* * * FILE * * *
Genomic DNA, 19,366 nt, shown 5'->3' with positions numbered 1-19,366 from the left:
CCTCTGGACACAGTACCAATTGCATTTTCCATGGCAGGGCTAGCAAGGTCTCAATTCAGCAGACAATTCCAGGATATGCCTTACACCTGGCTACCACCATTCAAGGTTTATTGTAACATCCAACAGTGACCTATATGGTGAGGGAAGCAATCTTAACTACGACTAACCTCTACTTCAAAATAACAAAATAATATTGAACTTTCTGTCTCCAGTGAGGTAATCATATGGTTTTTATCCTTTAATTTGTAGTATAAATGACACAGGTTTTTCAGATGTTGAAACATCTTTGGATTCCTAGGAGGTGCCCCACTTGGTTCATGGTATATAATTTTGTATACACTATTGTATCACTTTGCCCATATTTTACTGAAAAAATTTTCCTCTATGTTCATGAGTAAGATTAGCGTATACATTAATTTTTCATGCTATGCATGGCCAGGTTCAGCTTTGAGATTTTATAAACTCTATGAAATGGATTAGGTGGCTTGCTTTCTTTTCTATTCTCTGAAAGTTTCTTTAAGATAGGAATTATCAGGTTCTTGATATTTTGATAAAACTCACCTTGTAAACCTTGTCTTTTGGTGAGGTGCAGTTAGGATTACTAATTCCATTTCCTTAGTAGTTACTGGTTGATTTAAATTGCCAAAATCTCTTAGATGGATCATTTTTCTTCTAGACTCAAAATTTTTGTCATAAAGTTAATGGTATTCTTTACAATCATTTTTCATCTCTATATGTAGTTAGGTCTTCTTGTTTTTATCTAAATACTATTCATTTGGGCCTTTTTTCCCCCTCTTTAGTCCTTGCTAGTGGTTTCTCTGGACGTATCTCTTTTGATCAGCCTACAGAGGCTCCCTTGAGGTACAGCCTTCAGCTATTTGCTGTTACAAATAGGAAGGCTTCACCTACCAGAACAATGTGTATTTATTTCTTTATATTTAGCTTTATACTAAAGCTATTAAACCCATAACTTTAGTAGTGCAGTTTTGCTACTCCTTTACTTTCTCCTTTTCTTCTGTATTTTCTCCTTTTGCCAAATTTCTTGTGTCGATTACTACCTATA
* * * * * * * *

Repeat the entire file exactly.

Genomic DNA, 19,366 nt, shown 5'->3' with positions numbered 1-19,366 from the left:
CCTCTGGACACAGTACCAATTGCATTTTCCATGGCAGGGCTAGCAAGGTCTCAATTCAGCAGACAATTCCAGGATATGCCTTACACCTGGCTACCACCATTCAAGGTTTATTGTAACATCCAACAGTGACCTATATGGTGAGGGAAGCAATCTTAACTACGACTAACCTCTACTTCAAAATAACAAAATAATATTGAACTTTCTGTCTCCAGTGAGGTAATCATATGGTTTTTATCCTTTAATTTGTAGTATAAATGACACAGGTTTTTCAGATGTTGAAACATCTTTGGATTCCTAGGAGGTGCCCCACTTGGTTCATGGTATATAATTTTGTATACACTATTGTATCACTTTGCCCATATTTTACTGAAAAAATTTTCCTCTATGTTCATGAGTAAGATTAGCGTATACATTAATTTTTCATGCTATGCATGGCCAGGTTCAGCTTTGAGATTTTATAAACTCTATGAAATGGATTAGGTGGCTTGCTTTCTTTTCTATTCTCTGAAAGTTTCTTTAAGATAGGAATTATCAGGTTCTTGATATTTTGATAAAACTCACCTTGTAAACCTTGTCTTTTGGTGAGGTGCAGTTAGGATTACTAATTCCATTTCCTTAGTAGTTACTGGTTGATTTAAATTGCCAAAATCTCTTAGATGGATCATTTTTCTTCTAGACTCAAAATTTTTGTCATAAAGTTAATGGTATTCTTTACAATCATTTTTCATCTCTATATGTAGTTAGGTCTTCTTGTTTTTATCTAAATACTATTCATTTGGGCCTTTTTTCCCCCTCTTTAGTCCTTGCTAGTGGTTTCTCTGGACGTATCTCTTTTGATCAGCCTACAGAGGCTCCCTTGAGGTACAGCCTTCAGCTATTTGCTGTTACAAATAGGAAGGCTTCACCTACCAGAACAATGTGTATTTATTTCTTTATATTTAGCTTTATACTAAAGCTATTAAACCCATAACTTTAGTAGTGCAGTTTTGCTACTCCTTTACTTTCTCCTTTTCTTCTGTATTTTCTCCTTTTGCCAAATTTCTTGTGTCGATTACTACCTATA